Diet and Exercise General Motivation Productivity

Exercise: What’s Currently Working for Me

I’ve always hated exercise. Even the words exercise and working out repulse me.
I’m not exactly sure why. Perhaps it has something to do with the fact that while I excelled academically when I was in school, I didn’t excel in physical education nor on the playground nearly so much. Those words have always carried very negative connotations to me. No, I don’t want to exercise or work out–not now, not ever, and certainly not every day or on a daily basis.

Over the years I’ve attempted to form exercise habits in spite of my distaste for it. I’ve employed a number of psychological tricks over the years to aid in forming a physical fitness regimen. It has never lasted, however. You may even recall my experiment a few years ago where I set out to walk at least 45-minutes a day for 40-days in a row through the use of a Paper Clip Chain. That worked for about 42 days. I never got to the point where it was a habit or where I really wanted to do it. I’ve tried several other similar things over the years and nothing has ever stood the test of time.

A number of things have conspired to inspire me to add regular physical activity to my life. I normally don’t get a lot of physical activity during my day. I sit at a desk and work on a computer most of the day and I haven’t had any strong desire to be more physically active.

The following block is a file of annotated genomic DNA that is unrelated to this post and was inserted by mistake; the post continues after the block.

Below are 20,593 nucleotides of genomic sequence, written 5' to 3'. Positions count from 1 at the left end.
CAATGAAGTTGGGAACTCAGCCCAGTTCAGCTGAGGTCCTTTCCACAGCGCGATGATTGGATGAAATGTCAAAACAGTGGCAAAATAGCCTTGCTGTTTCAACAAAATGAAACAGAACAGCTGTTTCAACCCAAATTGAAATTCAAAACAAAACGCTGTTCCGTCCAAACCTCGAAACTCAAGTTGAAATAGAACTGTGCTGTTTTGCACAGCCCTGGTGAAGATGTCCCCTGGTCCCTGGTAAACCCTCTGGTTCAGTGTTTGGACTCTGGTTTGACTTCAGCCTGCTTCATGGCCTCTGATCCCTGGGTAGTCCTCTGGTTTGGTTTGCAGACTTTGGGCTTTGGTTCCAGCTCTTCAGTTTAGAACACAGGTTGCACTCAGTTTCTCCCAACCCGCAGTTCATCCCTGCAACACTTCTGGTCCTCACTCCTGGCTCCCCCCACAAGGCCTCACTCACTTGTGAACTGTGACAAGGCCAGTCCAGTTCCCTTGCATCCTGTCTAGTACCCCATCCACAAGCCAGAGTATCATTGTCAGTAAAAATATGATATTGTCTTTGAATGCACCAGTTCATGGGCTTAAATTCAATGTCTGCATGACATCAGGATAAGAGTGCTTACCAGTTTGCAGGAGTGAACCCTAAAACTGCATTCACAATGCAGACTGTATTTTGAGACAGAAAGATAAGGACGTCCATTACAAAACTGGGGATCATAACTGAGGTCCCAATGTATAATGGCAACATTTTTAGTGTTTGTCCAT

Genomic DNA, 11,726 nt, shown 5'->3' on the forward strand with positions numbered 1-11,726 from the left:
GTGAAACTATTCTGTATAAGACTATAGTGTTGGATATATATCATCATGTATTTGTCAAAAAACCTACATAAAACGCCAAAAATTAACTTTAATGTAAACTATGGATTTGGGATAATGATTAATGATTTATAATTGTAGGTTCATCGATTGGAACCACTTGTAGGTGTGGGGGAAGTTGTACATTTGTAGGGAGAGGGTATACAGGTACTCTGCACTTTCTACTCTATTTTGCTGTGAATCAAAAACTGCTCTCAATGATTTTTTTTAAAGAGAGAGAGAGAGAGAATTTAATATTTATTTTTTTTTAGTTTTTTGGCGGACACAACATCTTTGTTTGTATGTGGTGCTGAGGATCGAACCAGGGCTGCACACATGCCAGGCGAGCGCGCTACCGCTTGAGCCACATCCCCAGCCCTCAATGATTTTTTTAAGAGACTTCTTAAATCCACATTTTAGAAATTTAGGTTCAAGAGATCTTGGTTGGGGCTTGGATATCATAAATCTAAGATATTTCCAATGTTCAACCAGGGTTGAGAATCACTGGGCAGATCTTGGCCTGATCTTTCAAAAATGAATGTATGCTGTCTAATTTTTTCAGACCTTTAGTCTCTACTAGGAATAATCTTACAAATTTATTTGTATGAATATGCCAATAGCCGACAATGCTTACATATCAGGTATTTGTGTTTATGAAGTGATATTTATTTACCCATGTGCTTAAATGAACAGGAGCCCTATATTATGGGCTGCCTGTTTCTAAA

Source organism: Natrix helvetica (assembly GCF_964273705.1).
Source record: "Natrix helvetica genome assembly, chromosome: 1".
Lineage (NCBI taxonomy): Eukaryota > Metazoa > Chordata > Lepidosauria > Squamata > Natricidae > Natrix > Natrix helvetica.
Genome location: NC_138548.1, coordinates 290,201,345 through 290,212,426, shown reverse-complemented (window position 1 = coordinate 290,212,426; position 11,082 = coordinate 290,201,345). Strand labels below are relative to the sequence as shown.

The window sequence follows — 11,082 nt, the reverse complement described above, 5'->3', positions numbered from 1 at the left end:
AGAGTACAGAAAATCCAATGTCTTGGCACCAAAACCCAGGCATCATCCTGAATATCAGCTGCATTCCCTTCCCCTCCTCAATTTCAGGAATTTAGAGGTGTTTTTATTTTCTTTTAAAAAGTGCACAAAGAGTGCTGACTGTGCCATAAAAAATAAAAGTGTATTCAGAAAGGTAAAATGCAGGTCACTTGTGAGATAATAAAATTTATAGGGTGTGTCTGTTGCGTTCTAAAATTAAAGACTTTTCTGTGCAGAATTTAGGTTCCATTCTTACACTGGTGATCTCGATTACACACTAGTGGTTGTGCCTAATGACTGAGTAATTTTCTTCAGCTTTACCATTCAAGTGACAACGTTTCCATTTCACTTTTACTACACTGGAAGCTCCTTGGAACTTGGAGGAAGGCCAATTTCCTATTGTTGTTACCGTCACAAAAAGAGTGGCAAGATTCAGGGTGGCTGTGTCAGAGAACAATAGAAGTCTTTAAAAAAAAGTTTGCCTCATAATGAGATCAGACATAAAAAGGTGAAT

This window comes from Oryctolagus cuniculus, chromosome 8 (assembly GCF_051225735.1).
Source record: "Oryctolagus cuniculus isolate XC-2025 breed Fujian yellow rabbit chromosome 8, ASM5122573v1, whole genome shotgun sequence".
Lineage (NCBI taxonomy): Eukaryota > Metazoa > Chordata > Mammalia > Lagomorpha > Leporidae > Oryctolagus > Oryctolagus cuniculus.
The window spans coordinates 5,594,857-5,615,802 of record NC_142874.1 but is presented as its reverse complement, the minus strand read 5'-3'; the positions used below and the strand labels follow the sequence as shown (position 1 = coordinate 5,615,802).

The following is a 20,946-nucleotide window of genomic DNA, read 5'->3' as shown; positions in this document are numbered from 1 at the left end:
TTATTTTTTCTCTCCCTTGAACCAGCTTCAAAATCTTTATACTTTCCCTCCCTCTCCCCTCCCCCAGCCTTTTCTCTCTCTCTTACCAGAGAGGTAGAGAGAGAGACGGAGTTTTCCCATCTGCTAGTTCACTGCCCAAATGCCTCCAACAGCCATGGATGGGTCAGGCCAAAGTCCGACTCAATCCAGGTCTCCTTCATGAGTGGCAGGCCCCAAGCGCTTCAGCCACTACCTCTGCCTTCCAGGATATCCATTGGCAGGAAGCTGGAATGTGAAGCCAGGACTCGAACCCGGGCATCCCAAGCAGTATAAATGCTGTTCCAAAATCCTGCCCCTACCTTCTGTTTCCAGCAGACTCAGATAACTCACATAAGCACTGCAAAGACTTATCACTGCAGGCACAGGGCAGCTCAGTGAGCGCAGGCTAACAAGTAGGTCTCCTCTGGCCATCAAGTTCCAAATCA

I recently read The Way We’re Working Isn’t Working: The Four Forgotten Needs That Energize Great Performance by Tony Schwartz, and one of the thing he talks about in that book about how our bodies affect our overall work. The book is about brining balance in to all areas of our lives for maximum energy, engagement, and productivity. It’s certainly not a book on health, diet, and exercise, but there are a couple chapters related to this. In chapter 7 he writes, “Experts say we need twenty to forty-five minutes of exercise three to six days a week…” After reading that, it has been in the back of my mind as something I needed to start doing again.

I’ve also shared about how I’ve been dealing with depression in my life. As I’ve talked with others, some have indicated that regular exercise also plays a role in regulating the chemicals in the brain that are related to depression. Some have shared that they can really tell a difference if they don’t work out for a few days. So, I thought that exercising might help me as well.

Along with depression, the medicine that I’m on has a known side effect of weight gain. In fact, I gained 3 pounds the first two weeks that I was on it, and I made a strong effort to eat less because I knew this was a likelihood. I’m already quite over weight and I don’t need anything else to add to it.

So, I’m trying something new now, and it is working so far. A couple weeks ago I decided to go for a 1-mile walk around my neighborhood right after I got up in the morning. I didn’t enjoy it, but it did seem to make me feel better throughout the day. The next morning I changed the route a little bit to a 1.2-mile route that took me about 24-minutes. This was a more challenging route that takes me over steep rolling hills which provides some nice intervals during the time I’m walking. This is the route I’m doing now.